And he left all, rose up, and followed him.
Forgetting a sand wedge lying on or beside a putting green somewhere on the course is a relatively common thing. We get distracted and exit to the next hole in a different direction from which we came. Not many people, however, have left their entire bag. I must admit I have accomplished such a feat. After finishing up the round, I went inside in the pro shop, began talking, and left the course without my golf bag which sat off the cart in the grass.
This memory reminds me of the group of old men from the small town sitting around talking about the wealthy businessman who just died. The men verbally inventoried all the wealthy man’s property in the surrounding county, his businesses, and all of the antique cars in his garages. One of the men turned and asked the others “wonder how much he left?” One of them rose up and calmly said, “all of it!”
Whether we are poor or monetarily blessed beyond imagination, one day we will leave it all behind. One day, our earthly possessions will be forgotten and passed onto a friend or family member. These people will more than likely sell your valuables at a yard sell or auction for a meager percentage of what you paid because he or she has no use for them any longer.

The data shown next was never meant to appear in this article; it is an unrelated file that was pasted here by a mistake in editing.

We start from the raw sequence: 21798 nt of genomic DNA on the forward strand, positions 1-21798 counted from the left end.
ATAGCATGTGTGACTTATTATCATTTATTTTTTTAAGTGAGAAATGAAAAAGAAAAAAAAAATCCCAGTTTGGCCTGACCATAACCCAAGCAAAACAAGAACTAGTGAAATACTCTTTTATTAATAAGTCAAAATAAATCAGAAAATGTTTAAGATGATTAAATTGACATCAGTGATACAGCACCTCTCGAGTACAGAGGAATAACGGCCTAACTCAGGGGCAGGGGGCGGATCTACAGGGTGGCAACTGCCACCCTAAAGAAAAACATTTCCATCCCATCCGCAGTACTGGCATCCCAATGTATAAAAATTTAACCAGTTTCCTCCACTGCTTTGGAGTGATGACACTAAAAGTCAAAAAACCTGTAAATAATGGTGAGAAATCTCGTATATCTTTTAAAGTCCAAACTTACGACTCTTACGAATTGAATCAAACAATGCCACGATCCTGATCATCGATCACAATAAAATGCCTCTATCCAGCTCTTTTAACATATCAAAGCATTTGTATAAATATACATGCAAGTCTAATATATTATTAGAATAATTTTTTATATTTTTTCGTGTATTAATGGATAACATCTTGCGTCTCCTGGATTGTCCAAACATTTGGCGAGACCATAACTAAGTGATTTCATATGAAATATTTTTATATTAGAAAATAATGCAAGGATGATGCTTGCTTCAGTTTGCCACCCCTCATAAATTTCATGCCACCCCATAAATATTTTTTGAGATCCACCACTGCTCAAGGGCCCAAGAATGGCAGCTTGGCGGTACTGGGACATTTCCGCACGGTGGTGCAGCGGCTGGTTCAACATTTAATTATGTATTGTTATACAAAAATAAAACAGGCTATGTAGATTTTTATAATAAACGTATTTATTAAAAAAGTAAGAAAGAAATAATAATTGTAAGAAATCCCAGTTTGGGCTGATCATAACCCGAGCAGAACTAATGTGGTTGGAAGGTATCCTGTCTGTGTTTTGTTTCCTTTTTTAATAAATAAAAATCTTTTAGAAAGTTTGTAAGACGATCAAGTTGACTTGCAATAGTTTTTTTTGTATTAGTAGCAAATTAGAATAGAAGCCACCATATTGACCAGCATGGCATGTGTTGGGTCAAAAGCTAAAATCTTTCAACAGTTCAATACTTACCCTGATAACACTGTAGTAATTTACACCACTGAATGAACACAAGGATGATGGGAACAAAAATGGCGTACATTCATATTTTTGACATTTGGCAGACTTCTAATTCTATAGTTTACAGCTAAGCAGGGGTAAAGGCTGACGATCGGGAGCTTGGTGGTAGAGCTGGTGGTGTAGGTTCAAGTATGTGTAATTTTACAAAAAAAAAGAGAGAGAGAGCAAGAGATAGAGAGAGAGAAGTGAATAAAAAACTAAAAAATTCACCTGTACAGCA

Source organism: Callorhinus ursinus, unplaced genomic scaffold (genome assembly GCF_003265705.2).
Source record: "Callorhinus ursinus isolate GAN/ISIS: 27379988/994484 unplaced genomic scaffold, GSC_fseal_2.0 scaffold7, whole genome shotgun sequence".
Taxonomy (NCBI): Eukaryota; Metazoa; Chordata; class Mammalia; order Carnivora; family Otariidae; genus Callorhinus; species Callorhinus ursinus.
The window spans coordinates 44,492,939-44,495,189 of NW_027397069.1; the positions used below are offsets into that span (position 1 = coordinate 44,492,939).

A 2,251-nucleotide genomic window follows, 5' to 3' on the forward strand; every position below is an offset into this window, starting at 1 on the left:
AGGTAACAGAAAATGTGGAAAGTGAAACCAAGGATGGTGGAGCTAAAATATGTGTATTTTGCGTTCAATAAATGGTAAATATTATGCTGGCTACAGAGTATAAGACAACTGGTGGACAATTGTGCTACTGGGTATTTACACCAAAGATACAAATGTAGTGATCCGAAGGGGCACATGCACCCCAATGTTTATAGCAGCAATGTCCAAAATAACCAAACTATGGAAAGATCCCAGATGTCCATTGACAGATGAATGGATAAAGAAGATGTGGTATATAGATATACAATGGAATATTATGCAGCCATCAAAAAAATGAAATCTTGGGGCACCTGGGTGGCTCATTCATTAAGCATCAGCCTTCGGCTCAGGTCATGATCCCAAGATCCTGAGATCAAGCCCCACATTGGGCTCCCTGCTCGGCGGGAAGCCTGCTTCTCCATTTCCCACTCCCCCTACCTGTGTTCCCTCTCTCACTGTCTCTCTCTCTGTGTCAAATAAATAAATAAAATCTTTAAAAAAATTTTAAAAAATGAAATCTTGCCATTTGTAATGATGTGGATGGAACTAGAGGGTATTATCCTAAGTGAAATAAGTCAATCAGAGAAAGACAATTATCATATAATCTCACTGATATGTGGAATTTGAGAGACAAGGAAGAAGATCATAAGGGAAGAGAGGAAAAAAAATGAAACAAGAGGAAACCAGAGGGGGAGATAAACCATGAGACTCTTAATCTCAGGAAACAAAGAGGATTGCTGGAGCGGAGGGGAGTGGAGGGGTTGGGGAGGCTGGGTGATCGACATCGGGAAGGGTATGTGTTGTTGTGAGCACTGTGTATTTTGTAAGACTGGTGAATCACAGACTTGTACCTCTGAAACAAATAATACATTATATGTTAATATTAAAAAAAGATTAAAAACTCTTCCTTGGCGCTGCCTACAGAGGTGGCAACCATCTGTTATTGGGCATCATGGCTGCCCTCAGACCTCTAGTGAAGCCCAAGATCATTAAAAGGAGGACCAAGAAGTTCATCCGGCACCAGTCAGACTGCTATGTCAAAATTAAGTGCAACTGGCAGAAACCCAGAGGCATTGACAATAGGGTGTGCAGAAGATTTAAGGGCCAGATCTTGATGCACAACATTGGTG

When we follow Christ, we follow without need of possessions or preparation because He provides us with everything necessary for our success. Just like the publican Levi in Luke 5:28, we are called to leave it all behind when we receive the call from Christ. This truth is reflected both in our life as well as in death. Jesus, in Luke 5:27, simply asked Levi to “follow me.” There were no questions or contingencies involved. When God first calls us to service, we follow Him. When God calls us home for eternity, no thought or concern will be for the things we are leaving behind.
At our time of salvation, we consider not the habits or devices from which we are freed. We failure our additions rather than the subtractions and distractions. We realize that these “things” of heartache are no longer needed and hinder our walk with Christ. The same is true when we are called into eternity. We leave not “things”, but a passed life in a world of sin and corruption. As we grow older, we get to a point where we accept that we own nothing of true benefit within the world. Our faith in Christ becomes paramount because we realize the true fault and stain of everything else.
Our relationship with Christ is more than a mere distraction from the things of the world. Our salvation is more than something that allows us to forget our “things.” Our faith is an intimate relationship with Christ and voluntary abandonment of all worldly worthlessness. Do you follow?